10 Ways To Protect Your Home From Storms And FloodsMarch 22 2022
"If you think the catastrophic 2022 floods is a freak occurrence that won't happen again, you'll be sorely mistaken." - Miguel Nitorreda, Data Analyst
With homes on the eastern seaboard being slammed by rain, storms and floods, experts say it’s time to rethink how we’re building our houses, as well as where we’re building them.
As properties are torn off their foundations by overflowing rivers, roofs are ripped off in howling winds, buildings collapse after being inundated by floods and households battle against leaks and storm damage, some of Australia’s leading architects say it’s time for a complete rethink.
“It’s all about climate change, and so we have to try to work out how to make our homes more resilient now rather than later,” Shaun Carter, of Carter Williamson Architects, says.
Make houses watertight
Houses need to be designed to be water tight, as many people are now suffering from water ingress into their homes from leaks or from features that can’t cope with the level of rain.
“That means roof planes and eaves that pick the water up and collect it outside and let it out away from the building,” Mr Carter says. “And councils need to raise their peak maximum flood lines above that which was previously considered a one-in-100-year rain event.”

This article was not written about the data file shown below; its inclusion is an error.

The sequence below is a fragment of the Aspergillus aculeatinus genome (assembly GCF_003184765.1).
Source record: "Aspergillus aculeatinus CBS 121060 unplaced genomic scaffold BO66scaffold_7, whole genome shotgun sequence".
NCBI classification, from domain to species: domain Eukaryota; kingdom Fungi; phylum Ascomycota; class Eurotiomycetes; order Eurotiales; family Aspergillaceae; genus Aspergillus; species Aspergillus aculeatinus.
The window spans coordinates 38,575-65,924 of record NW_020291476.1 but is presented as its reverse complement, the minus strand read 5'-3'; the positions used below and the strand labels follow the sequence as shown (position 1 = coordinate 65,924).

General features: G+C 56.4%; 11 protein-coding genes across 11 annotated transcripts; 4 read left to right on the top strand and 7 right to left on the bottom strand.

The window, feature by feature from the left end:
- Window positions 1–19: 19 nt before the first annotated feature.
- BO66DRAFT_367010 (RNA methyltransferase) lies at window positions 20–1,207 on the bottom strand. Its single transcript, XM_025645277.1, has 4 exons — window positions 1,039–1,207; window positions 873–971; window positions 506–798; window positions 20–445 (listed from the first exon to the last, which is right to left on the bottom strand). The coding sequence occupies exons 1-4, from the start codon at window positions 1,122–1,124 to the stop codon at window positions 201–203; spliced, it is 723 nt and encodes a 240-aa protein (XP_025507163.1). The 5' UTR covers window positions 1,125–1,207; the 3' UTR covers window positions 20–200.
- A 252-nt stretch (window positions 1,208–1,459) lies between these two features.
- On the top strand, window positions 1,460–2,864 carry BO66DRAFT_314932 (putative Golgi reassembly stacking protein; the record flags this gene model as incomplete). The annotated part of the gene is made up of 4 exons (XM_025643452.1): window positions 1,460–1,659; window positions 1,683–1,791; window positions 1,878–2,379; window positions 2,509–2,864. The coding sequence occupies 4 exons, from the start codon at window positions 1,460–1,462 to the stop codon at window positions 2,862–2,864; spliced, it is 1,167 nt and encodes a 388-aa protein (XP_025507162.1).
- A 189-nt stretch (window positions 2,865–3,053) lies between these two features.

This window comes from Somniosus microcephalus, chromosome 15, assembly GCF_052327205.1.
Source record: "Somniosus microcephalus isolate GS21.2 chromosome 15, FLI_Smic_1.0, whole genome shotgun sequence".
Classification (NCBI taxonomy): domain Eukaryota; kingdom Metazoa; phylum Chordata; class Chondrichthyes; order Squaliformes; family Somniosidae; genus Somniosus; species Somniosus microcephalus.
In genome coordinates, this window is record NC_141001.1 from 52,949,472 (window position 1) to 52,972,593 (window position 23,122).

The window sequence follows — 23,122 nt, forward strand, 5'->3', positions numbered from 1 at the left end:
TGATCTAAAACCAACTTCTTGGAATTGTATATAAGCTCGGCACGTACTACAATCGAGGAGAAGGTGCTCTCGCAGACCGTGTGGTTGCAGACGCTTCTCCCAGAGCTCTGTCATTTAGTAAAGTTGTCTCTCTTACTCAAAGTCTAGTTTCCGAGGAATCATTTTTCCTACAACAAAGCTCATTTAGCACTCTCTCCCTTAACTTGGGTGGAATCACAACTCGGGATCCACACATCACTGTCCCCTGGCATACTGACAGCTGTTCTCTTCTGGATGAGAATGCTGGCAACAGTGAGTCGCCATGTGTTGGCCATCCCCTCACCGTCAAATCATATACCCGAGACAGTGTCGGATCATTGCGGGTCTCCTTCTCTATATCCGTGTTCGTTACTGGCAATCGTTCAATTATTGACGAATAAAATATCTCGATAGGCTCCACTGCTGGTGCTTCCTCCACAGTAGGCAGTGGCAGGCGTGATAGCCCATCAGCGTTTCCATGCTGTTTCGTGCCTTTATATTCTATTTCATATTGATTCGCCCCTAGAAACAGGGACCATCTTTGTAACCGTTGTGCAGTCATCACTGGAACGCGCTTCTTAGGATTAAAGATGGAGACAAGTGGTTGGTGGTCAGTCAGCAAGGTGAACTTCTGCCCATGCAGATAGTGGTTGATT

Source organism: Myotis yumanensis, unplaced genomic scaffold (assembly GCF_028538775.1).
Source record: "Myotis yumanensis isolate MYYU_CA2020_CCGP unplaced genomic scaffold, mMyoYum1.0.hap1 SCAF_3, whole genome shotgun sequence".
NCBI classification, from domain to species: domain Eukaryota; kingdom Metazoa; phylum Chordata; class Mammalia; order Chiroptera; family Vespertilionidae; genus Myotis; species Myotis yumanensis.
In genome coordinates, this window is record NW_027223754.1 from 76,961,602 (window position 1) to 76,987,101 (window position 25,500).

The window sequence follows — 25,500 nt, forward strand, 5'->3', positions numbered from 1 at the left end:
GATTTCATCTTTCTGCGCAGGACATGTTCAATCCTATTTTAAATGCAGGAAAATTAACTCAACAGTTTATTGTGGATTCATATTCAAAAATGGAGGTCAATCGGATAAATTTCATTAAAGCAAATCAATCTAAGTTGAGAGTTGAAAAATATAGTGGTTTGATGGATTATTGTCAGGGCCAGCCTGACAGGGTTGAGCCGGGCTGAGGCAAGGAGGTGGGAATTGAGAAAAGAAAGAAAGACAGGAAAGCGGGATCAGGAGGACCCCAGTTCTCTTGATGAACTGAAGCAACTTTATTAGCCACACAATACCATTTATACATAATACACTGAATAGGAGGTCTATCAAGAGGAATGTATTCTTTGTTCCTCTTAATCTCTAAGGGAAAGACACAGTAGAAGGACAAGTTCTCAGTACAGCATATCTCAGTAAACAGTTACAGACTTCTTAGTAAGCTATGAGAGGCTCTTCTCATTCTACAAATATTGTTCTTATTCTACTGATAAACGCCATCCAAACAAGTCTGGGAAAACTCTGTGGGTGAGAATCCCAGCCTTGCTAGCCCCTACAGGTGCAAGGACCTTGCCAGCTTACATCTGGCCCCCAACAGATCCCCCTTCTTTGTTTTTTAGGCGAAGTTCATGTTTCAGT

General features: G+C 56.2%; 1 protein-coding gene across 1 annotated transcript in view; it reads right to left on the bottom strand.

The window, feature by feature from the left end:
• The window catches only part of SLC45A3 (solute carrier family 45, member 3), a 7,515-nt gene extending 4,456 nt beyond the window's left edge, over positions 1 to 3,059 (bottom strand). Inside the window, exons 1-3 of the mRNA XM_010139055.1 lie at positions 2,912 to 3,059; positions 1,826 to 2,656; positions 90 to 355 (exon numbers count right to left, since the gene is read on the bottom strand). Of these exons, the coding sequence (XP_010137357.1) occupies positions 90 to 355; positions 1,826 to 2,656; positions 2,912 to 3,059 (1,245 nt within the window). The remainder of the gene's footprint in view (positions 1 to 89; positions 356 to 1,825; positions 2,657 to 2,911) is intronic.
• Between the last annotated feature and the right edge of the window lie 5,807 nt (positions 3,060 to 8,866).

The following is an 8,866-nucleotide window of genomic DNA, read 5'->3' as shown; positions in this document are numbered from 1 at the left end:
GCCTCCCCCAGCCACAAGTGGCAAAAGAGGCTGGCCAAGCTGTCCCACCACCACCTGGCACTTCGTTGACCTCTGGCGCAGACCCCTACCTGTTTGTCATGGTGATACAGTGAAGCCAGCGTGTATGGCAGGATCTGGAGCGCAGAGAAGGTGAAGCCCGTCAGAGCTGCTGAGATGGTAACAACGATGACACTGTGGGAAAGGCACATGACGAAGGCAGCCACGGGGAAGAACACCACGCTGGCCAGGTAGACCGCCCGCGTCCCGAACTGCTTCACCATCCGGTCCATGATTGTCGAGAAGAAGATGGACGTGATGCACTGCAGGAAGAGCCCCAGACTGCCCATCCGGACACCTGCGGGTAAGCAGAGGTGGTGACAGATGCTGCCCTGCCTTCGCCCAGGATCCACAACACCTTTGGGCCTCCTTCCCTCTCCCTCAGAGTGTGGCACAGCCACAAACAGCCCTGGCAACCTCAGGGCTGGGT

Protect from orientation
Homes should have fewer openings to the south, where much of the harsh weather comes from, and have overhangs over the doors and windows to protect them, Michael Heenan, of Allen Jack + Cottier, advises.
“There should also be vents in the foundations to allow water to flow through, instead of pushing them out, and it’s good to create a lower part of a garden where water can pool and so release more slowly to the higher zones,” he says. “It’s also an idea to install pumps which can come on automatically and also to have a generator on a higher level, so you’ll always have power.”
Bring back the Queenslander
It’s now time that the Queenslander housing model – a light home elevated on stilts with wide verandas – was reintroduced to regions that have never favoured them, Peter McGregor, of McGregor Westlake Architecture, suggests.
“They were designed originally for cooling because of the breezes that can pass under them, so they’re quite appropriate for a world that’s getting hotter and with these more frequent dramatic weather events,” he says.
Adopt a Queenslander?
Michael Rayner of Blight Rayner Architecture has even designed a new form of the Queenslander model with three levels on a smaller footprint, so it displaces less water during flooding, with a roof of insulated steel and external walls of insulated compressed fibro-cement sheeting and a ground floor of concrete blocks.
If your home is light enough, then jacking up its height can be an excellent option, and it’s one that has been employed with great effect around Brisbane following the devastating 2016 floods, Mr Rayner says.